It was nearing the dinner hour on our Antarctic cruise and our ship, the Le Lyrial, was gliding through a broad, sunlit channel filled with small chunks of ice and snow derived from bigger icebergs.
Then, over the speakers, came the voice of our expedition director. “There are killer whales off the port bow.”
Half dressed, I wrestled on my dinner shirt, not bothering to tuck it in, and headed forward to the bridge, where the captain maintained an open bridge when there wasn’t serious navigating to do.
Killer whales were the one species of wildlife I was really hoping to see, although chances were better for other animals. But there on the bridge, my hopes were realized. There were not one, not several, but at least a dozen orcas swimming close to or on the surface around our ship.
The females, with calves in their shadow, were closest to the ship. Farther off, the 7-ton males with their 6-foot dorsal fins could be seen.
As time passed, it seemed more and more were spotted. I guesstimated about 25, but later the marine mammal specialist on the expedition team said there might have been 100 whales in this “superpod.”
It was the finish to a spectacular day, one that would highlight our 10-day odyssey to and through the White Continent.
Along the way we saw tabular icebergs the size of aircraft carriers, visited roosting penguin colonies as large as 20,000 birds, heard the thunderous sound of a glacier “calving” part of itself into the sea, and learned to distinguish albatrosses from petrels from Arctic terns.
Our guide and host on the trip was Abercrombie & Kent, the luxury tour operator, which had chartered Le Lyrial from its owner, Ponant. Onboard for A&K was an expedition team that included several scientists, a historian, two photography coaches and a seabird expert.
To a person, they were knowledgeable, personable and funny. Over the course of the cruise, I never heard a question posed, either on the ship or in the field, that didn’t receive a thoughtful reply.
Antarctica is the prototype expedition cruise, a segment that is booming. That was evident as we arrived at the dock in Ushuaia, Argentina, to find seven ships waiting to depart, sailing under banners ranging from Quark and Lindblad/National Geographic to Hurtigruten and Poseidon Expeditions.
We would all soon be motoring across the Drake Passage, 500 miles of what can be the roughest ocean anywhere. In our case, seas were 25 feet with winds of up to 50 mph. A scopolamine patch turned out to be a good idea even for someone like me who isn’t prone to seasickness.
Our first day in Antarctica included a visit to an Adelie penguin colony. The skies were overcast, temperature 28 degrees, with a moderate wind. Not bitterly cold but no walk in the park. However, it turned out to be the coldest day.
On day three the skies cleared just in time for the Southernmost BBQ, a lunch served on deck in the middle of a bay surrounded by glaciers and snowcapped peaks. We had blankets for our legs but barely needed them. Imagine how glorious it was to have an alfresco meal of grilled duck skewers and good French wine off the coast of the Antarctic peninsula. Vraiment, la vie est belle.
I shared a table with a retired schoolteacher and her husband from Long Island. New York, Chicago, Los Angeles and Florida were well represented on the manifest of 165 passengers. Ages ranged from 20s to 80s, with a sweet spot in the early 60s. There was a British pop singer and his entourage aboard as well as a group of 10 from China and the son of a legendary American business tycoon.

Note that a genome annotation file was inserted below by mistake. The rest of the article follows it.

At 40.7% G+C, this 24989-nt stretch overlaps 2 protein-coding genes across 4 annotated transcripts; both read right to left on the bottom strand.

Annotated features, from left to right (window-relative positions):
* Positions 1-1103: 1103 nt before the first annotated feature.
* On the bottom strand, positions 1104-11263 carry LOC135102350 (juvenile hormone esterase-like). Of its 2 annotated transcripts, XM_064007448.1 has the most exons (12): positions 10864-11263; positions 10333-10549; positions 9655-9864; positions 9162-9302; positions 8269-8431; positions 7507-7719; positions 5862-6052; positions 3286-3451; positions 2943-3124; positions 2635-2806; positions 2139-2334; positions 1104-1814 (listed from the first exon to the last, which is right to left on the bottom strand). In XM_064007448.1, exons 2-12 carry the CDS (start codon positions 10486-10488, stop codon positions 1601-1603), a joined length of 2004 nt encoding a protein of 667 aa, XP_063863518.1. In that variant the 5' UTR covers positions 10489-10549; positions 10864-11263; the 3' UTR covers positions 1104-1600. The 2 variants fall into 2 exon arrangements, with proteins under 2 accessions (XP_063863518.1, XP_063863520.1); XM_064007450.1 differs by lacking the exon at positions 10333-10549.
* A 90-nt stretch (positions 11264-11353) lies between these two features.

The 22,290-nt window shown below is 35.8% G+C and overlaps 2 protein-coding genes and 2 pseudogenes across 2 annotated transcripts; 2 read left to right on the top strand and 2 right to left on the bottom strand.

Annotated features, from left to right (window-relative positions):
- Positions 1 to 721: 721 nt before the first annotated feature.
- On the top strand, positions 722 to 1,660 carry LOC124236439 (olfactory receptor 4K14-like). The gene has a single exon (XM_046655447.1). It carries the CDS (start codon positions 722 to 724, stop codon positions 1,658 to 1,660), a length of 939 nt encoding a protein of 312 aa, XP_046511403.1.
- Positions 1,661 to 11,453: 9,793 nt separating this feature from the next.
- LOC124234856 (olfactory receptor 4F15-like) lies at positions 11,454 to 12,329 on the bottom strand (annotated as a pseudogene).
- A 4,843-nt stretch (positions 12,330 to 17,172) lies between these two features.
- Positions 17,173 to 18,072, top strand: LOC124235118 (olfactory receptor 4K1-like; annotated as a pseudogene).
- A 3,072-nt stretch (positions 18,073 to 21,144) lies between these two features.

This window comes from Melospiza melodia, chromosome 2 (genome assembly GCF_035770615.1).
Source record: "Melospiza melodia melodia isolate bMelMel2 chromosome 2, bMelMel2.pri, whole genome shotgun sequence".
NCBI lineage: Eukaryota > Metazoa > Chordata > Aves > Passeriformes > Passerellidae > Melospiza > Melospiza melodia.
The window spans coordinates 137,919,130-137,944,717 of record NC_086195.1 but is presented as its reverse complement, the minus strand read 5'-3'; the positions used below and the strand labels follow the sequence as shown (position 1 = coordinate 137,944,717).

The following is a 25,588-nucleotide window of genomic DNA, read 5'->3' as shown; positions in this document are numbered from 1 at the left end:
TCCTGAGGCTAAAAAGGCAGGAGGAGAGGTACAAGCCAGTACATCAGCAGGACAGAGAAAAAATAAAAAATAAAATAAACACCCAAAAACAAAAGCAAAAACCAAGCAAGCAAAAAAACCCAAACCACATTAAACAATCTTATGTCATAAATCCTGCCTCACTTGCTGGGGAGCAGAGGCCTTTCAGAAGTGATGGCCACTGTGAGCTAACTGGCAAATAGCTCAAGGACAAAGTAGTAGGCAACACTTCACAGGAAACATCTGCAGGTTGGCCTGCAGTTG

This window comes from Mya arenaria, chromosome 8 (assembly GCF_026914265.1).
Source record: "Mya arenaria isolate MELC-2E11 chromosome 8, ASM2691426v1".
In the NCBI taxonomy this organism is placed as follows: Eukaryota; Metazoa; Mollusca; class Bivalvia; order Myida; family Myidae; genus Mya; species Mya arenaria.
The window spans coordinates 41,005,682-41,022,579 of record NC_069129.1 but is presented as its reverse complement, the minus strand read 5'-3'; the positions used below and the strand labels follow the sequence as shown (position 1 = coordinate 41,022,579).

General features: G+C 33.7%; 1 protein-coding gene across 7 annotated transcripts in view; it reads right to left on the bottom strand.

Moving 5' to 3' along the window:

All of us were able to marvel at the luminous aquamarine blue of the glacial ice, delight in the dolphin-like swimming of the penguins and laugh at the sheer indolence of the seals that might spend a week or more lying in the snow before getting hungry enough to hunt again.
The luxury in our luxury expedition was supplied by Ponant, whose crew provided some of the most genuine service I’ve experienced at sea.
One of my favorite moments was out in sea ice in a Zodiac, where we found two wary penguins that kept diving away from us, only to pop up on the next floe, dripping wet and ready for anything.
One of the charms of Antarctica is the absence of everything. There’s barely any noise, no commercial activity and no structures, apart from a few shacks left over from the whaling days. It’s as scenic and, outside the confines of your ship, as wild as can be. We saw other cruise ships here and there, but thanks to a preseason bidding system there is no overlap between landing parties.
Going to Antarctica is time consuming and expensive, to say nothing of the Drake Passage and the cold. In canvassing my fellow passengers, there seemed to be two unique appeals that drew them here.
One was to be able to walk in the footsteps of the great Antarctic explorers — Ernest Shackleton, Robert F. Scott and Roald Amundsen — to see firsthand the kind of conditions they faced and sights they saw.
The other was to experience a place that is as close to otherworldly as there is on the planet. The immensity of the forces of nature, the extremes of latitude and climate, the endless light at the southern summer solstice, all combine to make an impression on anyone open to imaginative possibilities.
“It’s ethereal,” said one of my sailing companions. That’s why people go.
Source: Read Full Article